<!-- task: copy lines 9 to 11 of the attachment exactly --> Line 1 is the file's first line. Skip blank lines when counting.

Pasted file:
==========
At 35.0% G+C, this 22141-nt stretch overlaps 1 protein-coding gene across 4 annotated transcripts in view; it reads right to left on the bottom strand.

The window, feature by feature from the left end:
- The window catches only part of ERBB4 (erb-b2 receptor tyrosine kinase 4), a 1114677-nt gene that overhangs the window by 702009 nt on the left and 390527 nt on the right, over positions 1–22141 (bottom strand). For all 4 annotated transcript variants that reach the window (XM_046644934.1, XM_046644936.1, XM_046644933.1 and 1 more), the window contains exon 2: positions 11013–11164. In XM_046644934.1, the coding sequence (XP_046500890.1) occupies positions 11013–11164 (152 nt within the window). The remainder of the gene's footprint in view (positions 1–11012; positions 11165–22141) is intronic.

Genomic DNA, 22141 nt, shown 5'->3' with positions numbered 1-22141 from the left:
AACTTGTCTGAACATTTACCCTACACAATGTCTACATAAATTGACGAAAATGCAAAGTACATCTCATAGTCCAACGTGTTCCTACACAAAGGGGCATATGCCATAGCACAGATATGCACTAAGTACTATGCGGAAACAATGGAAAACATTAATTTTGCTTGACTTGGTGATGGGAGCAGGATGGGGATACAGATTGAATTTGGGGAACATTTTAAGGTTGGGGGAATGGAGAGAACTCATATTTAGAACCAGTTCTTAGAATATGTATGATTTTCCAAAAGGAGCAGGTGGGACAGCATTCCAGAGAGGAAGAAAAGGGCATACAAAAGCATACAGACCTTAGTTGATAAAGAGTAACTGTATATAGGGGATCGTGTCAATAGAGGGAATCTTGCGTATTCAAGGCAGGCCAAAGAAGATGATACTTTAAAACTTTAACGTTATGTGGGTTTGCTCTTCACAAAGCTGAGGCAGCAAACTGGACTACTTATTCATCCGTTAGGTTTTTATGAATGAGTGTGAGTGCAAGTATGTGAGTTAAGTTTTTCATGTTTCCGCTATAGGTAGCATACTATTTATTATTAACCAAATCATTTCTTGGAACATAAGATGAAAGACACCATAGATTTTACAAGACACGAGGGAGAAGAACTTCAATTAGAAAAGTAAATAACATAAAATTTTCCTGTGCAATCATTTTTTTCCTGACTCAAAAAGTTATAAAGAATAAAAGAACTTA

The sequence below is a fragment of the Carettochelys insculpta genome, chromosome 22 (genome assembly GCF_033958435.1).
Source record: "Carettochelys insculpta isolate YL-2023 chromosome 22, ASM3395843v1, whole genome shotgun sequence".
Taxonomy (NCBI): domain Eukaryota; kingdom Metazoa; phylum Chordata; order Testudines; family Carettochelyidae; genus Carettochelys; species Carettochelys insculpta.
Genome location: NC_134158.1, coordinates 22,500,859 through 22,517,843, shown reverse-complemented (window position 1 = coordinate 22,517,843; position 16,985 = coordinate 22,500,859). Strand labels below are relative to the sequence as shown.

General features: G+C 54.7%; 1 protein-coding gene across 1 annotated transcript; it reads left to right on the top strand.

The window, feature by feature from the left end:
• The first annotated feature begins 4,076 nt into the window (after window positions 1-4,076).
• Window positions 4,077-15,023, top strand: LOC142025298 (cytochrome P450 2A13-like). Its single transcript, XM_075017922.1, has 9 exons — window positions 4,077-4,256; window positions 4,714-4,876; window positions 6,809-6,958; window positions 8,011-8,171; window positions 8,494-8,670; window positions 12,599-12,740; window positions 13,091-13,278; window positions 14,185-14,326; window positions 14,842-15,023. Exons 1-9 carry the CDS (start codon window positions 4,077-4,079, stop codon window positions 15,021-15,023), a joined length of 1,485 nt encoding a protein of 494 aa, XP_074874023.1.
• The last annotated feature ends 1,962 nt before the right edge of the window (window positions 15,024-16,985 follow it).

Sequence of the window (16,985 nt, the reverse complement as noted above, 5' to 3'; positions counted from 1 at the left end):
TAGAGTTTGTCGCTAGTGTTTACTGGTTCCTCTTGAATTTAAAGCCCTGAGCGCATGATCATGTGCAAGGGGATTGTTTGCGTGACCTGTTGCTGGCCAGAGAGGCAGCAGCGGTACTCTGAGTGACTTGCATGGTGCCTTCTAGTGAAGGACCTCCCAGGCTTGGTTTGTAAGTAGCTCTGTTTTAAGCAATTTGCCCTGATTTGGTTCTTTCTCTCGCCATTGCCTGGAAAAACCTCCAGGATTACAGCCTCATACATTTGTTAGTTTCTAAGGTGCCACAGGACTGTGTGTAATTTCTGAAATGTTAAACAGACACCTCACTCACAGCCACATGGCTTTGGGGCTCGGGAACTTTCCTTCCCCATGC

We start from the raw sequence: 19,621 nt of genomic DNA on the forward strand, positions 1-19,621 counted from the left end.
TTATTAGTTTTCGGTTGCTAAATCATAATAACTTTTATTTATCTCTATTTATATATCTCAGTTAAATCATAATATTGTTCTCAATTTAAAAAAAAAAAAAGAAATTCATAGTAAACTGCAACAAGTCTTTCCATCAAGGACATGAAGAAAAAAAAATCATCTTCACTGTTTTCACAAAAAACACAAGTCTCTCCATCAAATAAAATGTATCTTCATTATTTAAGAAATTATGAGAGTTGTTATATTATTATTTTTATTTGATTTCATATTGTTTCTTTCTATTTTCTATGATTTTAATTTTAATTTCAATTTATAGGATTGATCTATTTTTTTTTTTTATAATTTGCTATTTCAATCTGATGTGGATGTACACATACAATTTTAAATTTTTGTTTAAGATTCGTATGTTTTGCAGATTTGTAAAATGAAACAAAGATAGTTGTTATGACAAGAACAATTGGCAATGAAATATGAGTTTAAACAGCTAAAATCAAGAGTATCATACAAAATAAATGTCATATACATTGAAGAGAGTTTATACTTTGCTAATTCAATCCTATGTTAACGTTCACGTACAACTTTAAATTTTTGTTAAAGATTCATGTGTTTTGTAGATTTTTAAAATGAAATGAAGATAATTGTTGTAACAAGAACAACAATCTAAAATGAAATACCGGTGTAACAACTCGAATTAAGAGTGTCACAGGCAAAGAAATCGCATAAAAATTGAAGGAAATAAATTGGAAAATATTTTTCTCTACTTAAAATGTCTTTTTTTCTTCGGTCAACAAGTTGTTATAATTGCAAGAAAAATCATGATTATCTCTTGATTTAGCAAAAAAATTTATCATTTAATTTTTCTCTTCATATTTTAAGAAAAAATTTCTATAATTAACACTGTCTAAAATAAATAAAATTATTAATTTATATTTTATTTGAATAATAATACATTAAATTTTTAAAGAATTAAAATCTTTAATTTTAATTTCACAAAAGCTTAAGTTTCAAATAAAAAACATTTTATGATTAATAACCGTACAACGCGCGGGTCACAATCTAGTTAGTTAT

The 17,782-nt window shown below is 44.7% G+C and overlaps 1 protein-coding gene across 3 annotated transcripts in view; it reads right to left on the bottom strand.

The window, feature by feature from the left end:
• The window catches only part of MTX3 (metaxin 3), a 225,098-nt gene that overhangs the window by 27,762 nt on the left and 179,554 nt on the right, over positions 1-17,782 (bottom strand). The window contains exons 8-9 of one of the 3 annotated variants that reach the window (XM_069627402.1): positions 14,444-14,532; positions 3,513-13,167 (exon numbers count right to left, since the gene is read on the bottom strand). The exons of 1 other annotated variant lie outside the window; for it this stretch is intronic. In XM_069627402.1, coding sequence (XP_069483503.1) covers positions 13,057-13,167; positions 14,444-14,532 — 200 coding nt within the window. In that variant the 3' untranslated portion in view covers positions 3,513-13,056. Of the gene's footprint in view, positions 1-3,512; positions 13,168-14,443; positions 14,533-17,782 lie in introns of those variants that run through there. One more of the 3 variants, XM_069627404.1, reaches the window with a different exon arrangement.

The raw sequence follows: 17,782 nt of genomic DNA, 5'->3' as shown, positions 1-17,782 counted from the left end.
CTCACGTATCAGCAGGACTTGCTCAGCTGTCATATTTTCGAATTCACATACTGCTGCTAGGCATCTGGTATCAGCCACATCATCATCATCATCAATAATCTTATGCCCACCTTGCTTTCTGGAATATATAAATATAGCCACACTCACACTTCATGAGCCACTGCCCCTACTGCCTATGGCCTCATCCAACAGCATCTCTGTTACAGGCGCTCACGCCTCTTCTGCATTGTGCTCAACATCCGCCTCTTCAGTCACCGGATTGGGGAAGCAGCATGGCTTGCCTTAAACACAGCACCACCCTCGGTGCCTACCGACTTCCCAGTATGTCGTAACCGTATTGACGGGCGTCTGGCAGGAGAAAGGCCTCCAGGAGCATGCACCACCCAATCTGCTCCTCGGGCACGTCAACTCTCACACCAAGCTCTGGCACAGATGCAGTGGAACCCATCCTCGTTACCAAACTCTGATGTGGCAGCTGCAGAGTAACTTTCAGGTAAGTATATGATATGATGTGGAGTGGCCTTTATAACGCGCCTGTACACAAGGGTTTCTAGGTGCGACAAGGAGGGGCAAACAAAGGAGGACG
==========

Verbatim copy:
Genome location: NC_134158.1, coordinates 22,500,859 through 22,517,843, shown reverse-complemented (window position 1 = coordinate 22,517,843; position 16,985 = coordinate 22,500,859). Strand labels below are relative to the sequence as shown.

General features: G+C 54.7%; 1 protein-coding gene across 1 annotated transcript; it reads left to right on the top strand.

The window, feature by feature from the left end: